OPEN ACCESS INITIATIVE: In response to the recommendation of Carol Jenkins of the Health Sciences Library and Sarah Michalak, Vice Chancellor for Research Tony Waldrop has created a fund to support page charges for faculty members who want to publish in open access journals.  The Administrative Board of the Library is formally acting in an advisory role with respect to administration of the fund, which will be directly managed by the Health Science Library.  The availability of the fund will be publicized broadly to encourage its use.  Faculty members in all disciplines are eligible to apply. The Board views open access as a critical component of a larger, long-term solution to the current high cost of serials and hopes to encourage more rapid growth of the open access model by communicating the establishment of this fund to other universities, which might in turn use the UNC-CH approach as a model for their own institutions.


COLLECTIONS:  The UNC-CH Library is currently ranked 15 among 114 academic research libraries in North America,  largely on the strength of its collections and continuing acquisition of new materials. We are pleased that our standing is remaining high and that acquisitions have not been significantly impacted by the budgetary problems of the Library.


A number of recent activities have been leading to greater access to the holdings of the Library.  A new and much improved online catalog is now in the implementation phase. Digital subscriptions to many serials have been added to the resources available to faculty and students over the campus network.  Plans are maturing for making future theses and dissertations available online.  These changes have allowed us to begin to explore the prospect of shifting paper copies of journals and other publications available in digital format to compact, off-campus storage, and even to reduce the number of paper copies maintained in the Triangle area, thereby reducing the level of need for expensive, on-campus space for storage of the collections.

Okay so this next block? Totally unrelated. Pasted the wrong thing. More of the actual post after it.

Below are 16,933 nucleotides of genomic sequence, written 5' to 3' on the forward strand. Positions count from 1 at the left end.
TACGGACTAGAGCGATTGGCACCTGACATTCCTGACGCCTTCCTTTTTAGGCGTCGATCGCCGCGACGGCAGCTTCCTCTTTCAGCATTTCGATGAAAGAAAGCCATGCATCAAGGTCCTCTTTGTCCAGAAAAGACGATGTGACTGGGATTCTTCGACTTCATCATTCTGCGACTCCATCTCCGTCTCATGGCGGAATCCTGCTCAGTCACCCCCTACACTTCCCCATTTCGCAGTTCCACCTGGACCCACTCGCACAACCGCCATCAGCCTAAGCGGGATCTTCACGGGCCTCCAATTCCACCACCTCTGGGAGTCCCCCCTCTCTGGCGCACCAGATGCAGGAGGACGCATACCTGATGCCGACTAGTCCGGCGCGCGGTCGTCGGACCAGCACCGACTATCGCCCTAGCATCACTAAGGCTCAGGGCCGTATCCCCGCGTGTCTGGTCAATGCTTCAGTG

DEPARTMENTAL LIBRARIES: The Administrative Board of the Library took up discussion of departmental libraries in response to the reduction in space allocated to the libraries in the new Physical Science Complex.  It is clear that there will be insufficient space to fully support just the Chemistry Library, and that the planned move of the Brauer Library is no longer a possible consideration.  The Board also considered the problems associated with the relocation of the Zoology Branch of the Couch Biology Library associated with the renovation of old Wilson Hall (starting summer 2005). In spring 2003 the Administrative Board of the Library studied departmental branch libraries and in particular the unevenness of support for their operations.  Several resolutions were passed that year advocating that full responsibility for maintenance of these libraries rest with the Academic Affairs Library, provided that funds could be found or redirected for that purpose.  The proposed changes were never realized.  Over the short term, the Board looks forward to working with the Library to help equalize support for the various departmental libraries.  Over the long term we feel that by far the most efficient solution to the problems facing the five science libraries would be consolidation within a single consolidated Science Library.